Despite extensive effort to elucidate the cellular and molecular bases for delayed cerebral injury after aneurysmal subarachnoid hemorrhage (aSAH), the pathophysiology of these events remains poorly understood. Recently, much work has focused on evaluating the genetic underpinnings of various diseases in an effort to delineate the contribution of specific molecular pathways as well as to uncover novel mechanisms. The majority of subarachnoid hemorrhage genetic research has focused on gene expression and linkage studies of these markers as they relate to the development of intracranial aneurysms and their subsequent rupture. Far less work has centered on the genetic determinants of cerebral vasospasm, the predisposition to delayed cerebral injury, and the determinants of ensuing functional outcome after aSAH. The suspected genes are diverse and encompass multiple functional systems including fibrinolysis, inflammation, vascular reactivity, and neuronal repair. To this end, we present a systematic review of 21 studies suggesting a genetic basis for clinical outcome after aSAH, with a special emphasis on the pathogenesis of cerebral vasospasm and delayed cerebral ischemia. In addition, we highlight potential pitfalls in the interpretation of genetic association studies, and call for uniformity of design of larger multicenter studies in the future.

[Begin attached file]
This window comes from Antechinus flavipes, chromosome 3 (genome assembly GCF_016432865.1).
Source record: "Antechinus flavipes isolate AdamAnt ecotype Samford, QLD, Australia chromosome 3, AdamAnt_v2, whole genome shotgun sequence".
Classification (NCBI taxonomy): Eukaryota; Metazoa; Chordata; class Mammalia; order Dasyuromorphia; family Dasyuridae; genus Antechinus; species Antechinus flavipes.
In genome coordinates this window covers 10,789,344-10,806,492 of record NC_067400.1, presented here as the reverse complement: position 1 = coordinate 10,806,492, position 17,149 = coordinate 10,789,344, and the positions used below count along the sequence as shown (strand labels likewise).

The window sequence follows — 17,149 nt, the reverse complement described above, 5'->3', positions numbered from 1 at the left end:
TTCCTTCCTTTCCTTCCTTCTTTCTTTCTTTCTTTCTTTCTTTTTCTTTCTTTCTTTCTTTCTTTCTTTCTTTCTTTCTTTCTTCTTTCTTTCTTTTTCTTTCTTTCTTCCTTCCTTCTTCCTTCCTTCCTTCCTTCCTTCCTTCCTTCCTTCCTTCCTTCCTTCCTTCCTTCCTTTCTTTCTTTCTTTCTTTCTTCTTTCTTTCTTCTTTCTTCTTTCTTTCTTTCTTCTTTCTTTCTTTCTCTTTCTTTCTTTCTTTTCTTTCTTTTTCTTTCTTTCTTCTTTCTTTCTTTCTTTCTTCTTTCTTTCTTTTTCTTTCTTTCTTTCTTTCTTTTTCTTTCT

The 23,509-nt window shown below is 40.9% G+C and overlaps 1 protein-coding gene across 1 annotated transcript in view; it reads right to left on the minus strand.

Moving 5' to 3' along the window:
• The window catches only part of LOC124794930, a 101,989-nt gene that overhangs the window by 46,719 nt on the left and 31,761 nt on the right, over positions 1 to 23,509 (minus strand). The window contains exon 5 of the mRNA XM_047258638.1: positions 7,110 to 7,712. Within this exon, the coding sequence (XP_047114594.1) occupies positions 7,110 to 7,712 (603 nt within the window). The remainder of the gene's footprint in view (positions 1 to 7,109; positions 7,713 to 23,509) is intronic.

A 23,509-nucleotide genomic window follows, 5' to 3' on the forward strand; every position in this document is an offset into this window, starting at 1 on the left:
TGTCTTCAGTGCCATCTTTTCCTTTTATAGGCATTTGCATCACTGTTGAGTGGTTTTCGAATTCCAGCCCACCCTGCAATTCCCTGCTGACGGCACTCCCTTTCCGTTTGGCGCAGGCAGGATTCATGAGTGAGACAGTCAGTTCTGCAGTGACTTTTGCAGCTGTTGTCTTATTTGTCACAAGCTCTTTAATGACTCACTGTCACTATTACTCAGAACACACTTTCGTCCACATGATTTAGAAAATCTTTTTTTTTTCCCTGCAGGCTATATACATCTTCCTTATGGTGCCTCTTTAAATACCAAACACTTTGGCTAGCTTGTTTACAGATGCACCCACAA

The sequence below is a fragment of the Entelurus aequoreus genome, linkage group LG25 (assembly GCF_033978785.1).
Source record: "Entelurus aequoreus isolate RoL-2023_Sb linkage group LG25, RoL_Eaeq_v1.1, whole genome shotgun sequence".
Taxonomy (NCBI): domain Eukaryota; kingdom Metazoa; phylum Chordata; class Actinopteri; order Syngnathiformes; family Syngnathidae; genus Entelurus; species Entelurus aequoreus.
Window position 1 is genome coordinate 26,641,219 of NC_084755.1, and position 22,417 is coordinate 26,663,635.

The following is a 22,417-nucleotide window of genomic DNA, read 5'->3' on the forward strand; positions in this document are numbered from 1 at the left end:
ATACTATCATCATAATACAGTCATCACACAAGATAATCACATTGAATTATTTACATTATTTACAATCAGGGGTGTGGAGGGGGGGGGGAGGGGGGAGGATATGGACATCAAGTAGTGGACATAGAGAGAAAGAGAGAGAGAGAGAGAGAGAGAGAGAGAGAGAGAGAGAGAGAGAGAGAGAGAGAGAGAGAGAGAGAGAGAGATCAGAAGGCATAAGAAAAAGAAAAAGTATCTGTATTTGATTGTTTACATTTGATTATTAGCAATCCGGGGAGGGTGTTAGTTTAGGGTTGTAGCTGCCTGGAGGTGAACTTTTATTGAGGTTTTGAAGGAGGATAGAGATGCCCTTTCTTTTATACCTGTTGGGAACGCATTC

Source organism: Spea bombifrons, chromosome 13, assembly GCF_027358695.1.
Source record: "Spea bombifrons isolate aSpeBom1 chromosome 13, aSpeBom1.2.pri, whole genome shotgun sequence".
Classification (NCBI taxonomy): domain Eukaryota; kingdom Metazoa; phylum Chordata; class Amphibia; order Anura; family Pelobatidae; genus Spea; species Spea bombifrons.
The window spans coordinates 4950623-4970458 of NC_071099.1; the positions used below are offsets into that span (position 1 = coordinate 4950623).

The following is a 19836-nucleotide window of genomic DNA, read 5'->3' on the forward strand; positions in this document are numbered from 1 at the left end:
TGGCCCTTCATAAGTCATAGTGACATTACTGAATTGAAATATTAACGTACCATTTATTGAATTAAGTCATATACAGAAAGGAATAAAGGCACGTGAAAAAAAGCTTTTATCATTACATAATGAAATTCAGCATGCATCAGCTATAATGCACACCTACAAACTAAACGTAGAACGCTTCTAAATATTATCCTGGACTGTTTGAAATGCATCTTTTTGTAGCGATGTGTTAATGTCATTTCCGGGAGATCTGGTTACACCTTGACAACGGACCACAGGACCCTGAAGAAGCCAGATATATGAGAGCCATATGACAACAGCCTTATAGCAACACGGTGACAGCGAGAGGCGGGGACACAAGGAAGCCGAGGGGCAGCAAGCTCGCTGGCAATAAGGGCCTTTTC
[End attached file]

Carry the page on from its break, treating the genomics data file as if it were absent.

All Science Journal Classification (ASJC) codes
- Clinical Neurology
- Cardiology and Cardiovascular Medicine